Table 4: Marginal effects on the probability of working full-time, part-time and choosing to retire, sample of full-time workers 2001–2005, by age and gender (Percentage points difference in estimated probability).

Age 50–59Age 60–69
MaleFemaleMaleFemale

Earnings ($10,000 increase)Full-time1.79***4.55***2.58***8.52***
Part-time−1.61***−4.32***−2.01***−7.79***
Retirement−0.18***−0.23***−0.57***−0.73***

Lifetime earnings ($10,000 increase)Full-time0.010.07−0.16−0.38
Part-time−0.01−0.060.130.35
Retirement0−0.010.030.03

Wealth ($10,000 increase)Full-time−0.05***0.01−0.22***−0.08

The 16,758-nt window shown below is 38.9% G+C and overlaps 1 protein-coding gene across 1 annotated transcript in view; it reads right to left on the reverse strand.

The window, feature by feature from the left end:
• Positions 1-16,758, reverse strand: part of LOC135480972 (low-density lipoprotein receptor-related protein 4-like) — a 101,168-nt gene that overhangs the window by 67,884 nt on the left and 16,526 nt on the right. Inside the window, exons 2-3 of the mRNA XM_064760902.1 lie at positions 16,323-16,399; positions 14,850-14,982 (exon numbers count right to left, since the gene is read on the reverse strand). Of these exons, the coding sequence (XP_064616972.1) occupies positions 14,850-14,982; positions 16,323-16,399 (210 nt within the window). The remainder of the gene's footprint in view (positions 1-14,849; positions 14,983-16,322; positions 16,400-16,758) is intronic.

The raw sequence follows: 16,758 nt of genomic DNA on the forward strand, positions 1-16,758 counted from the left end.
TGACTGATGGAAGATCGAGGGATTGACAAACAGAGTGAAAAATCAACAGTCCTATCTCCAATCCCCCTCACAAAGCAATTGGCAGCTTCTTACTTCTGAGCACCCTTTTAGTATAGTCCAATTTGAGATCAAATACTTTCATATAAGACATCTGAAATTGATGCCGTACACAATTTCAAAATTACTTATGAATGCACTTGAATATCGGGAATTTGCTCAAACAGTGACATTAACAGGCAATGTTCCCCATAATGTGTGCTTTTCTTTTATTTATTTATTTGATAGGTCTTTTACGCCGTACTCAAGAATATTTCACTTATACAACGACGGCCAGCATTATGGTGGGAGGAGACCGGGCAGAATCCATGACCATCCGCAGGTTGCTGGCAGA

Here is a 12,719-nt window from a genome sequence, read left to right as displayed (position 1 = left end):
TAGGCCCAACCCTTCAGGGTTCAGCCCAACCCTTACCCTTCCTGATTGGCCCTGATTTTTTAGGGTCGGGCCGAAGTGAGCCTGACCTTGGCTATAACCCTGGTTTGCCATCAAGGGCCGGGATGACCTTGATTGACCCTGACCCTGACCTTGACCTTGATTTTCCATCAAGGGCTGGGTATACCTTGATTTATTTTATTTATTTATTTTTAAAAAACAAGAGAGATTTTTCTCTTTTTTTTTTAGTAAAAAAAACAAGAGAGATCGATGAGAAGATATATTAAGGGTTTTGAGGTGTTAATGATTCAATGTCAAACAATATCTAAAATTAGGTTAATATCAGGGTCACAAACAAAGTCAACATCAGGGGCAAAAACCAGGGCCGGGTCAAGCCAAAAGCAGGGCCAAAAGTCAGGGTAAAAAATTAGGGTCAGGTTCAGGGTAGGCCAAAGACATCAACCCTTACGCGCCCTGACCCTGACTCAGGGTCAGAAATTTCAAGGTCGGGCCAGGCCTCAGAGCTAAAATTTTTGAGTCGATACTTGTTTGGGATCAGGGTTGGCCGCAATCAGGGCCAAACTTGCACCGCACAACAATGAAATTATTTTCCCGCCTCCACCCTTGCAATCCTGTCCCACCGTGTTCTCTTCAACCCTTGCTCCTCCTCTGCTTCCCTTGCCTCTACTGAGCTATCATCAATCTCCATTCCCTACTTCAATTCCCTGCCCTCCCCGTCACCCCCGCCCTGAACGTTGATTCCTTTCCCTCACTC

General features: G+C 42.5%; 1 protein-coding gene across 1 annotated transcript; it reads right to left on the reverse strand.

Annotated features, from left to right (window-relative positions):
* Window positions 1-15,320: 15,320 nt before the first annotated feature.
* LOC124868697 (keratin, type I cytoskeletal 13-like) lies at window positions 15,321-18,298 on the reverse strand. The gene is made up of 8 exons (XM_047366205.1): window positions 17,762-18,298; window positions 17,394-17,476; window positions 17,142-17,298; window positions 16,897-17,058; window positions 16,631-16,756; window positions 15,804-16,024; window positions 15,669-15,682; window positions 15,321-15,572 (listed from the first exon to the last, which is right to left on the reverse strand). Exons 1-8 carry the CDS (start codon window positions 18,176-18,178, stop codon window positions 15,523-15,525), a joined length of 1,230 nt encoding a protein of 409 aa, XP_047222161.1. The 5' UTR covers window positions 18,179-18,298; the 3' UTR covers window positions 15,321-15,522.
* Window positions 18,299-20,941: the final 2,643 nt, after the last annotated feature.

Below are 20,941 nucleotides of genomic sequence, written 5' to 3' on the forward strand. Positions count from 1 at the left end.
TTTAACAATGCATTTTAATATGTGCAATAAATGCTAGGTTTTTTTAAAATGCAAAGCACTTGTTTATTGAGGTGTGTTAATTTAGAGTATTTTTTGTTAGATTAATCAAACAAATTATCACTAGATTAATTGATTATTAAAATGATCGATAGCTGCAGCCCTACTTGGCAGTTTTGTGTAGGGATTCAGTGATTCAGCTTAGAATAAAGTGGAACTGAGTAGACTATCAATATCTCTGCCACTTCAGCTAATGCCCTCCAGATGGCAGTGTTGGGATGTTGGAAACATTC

Part-time0.04***−0.010.17***0.07
Retirement0.01***−0.000.05***0.01

One-year accrual ($10,000 increase)Full-time0.04−0.17−0.090.26
Part-time−0.030.160.07−0.23
Retirement−0.010.010.02−0.03

Health shockFull-time−1.73−10.27**−10.54***−13.68***
Part-time1.649.51**7.74***12.86***
Retirement0.190.75**2.80***0.82***

ImmigrantFull-time0.893.38***4.05*3.86
Part-time−0.80−3.22***−3.19*−3.55
Retirement−0.09−0.16***−0.86*−0.31

Working spouseFull-time3.08***0.056.53***3.66
Part-time−2.76***−0.05−5.06***−3.35
Retirement−0.32***0.00−1.49***−0.31

Dependent childrenFull-time1.33***0.59−1.0813.06*
Part-time−1.12***−0.560.83−12.27*
Retirement−0.21***−0.030.25−0.79*

Other control variables (education level and year dummies) are included in ordered probit regressions. Marginal effects are significant at 99% (***), 95% (**), and 90% (*), not significant otherwise.